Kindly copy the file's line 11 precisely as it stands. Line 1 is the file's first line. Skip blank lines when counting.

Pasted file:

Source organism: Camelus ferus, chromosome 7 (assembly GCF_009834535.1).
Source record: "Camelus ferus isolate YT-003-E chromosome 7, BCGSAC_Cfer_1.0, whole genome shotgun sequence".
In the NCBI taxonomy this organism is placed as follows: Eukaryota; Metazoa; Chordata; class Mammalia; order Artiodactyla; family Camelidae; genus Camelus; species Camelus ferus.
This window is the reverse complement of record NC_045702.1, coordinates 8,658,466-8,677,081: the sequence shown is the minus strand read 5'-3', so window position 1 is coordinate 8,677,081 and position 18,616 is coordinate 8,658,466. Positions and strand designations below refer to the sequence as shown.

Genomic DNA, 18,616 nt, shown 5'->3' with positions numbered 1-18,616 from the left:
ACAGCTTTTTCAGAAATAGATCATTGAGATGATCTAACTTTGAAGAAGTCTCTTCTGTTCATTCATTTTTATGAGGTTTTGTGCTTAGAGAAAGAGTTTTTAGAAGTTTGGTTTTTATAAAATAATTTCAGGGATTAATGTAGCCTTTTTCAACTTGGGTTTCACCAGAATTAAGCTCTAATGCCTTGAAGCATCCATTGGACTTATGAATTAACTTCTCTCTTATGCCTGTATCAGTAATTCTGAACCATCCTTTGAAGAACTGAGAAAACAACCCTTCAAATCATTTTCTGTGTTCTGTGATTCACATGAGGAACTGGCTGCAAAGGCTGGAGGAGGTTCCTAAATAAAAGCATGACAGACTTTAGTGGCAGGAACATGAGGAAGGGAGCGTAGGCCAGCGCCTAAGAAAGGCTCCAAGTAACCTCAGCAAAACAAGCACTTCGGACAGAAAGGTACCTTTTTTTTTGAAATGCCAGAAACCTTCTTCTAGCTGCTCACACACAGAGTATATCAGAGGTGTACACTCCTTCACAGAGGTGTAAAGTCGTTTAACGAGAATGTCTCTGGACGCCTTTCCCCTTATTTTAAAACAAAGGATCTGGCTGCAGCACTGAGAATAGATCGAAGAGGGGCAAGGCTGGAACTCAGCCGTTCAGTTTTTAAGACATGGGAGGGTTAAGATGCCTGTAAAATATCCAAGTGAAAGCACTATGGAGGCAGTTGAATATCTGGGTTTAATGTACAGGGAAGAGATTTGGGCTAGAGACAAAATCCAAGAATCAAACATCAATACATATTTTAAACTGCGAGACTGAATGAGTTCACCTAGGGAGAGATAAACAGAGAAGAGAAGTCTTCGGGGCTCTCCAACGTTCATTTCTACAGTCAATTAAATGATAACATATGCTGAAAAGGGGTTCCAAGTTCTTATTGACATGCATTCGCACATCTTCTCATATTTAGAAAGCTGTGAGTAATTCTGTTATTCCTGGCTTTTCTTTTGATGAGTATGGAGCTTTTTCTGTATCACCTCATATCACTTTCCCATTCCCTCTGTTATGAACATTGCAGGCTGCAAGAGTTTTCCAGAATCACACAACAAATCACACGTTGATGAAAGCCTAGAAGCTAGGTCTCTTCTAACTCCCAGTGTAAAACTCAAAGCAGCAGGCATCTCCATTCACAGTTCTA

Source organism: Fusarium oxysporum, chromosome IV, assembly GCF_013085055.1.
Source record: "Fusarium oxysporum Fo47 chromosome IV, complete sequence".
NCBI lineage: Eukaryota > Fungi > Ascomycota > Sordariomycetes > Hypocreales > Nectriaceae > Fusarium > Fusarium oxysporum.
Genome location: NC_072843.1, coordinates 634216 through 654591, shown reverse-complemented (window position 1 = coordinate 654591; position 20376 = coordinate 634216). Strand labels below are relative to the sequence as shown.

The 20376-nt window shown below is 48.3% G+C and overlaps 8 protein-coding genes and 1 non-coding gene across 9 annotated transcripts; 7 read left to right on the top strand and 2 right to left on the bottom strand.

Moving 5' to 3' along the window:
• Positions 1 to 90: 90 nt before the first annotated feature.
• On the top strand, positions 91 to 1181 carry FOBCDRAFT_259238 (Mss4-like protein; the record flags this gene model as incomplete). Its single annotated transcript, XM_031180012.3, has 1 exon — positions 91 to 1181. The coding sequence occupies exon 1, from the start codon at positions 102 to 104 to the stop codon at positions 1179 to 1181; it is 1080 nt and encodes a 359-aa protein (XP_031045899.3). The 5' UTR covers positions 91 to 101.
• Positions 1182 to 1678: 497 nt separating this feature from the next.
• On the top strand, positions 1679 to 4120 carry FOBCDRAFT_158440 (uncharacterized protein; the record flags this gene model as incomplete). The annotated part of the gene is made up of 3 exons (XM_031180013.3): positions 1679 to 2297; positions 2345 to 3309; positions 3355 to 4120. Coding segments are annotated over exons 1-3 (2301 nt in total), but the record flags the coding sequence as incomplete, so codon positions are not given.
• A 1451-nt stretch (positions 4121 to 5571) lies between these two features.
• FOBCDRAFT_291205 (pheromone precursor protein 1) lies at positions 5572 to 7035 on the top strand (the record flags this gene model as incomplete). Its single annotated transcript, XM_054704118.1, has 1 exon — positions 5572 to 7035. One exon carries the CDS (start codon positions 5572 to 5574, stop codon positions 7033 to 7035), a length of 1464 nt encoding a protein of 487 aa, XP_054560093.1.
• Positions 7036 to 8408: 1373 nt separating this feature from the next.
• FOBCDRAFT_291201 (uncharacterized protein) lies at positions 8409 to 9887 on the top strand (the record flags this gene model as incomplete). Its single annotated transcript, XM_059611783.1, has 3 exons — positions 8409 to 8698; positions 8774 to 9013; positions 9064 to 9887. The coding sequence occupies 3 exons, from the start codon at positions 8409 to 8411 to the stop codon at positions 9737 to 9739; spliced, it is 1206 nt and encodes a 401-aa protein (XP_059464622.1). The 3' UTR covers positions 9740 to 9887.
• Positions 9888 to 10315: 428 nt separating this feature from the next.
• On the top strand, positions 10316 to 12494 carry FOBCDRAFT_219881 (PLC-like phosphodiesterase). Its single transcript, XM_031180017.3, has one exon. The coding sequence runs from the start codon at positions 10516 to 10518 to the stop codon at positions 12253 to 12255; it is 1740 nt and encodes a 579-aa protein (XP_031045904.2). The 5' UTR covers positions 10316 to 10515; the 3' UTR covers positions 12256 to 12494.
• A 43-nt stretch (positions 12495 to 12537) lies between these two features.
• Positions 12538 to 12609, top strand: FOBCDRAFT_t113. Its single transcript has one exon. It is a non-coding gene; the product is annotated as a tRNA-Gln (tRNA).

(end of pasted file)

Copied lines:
The 20376-nt window shown below is 48.3% G+C and overlaps 8 protein-coding genes and 1 non-coding gene across 9 annotated transcripts; 7 read left to right on the top strand and 2 right to left on the bottom strand.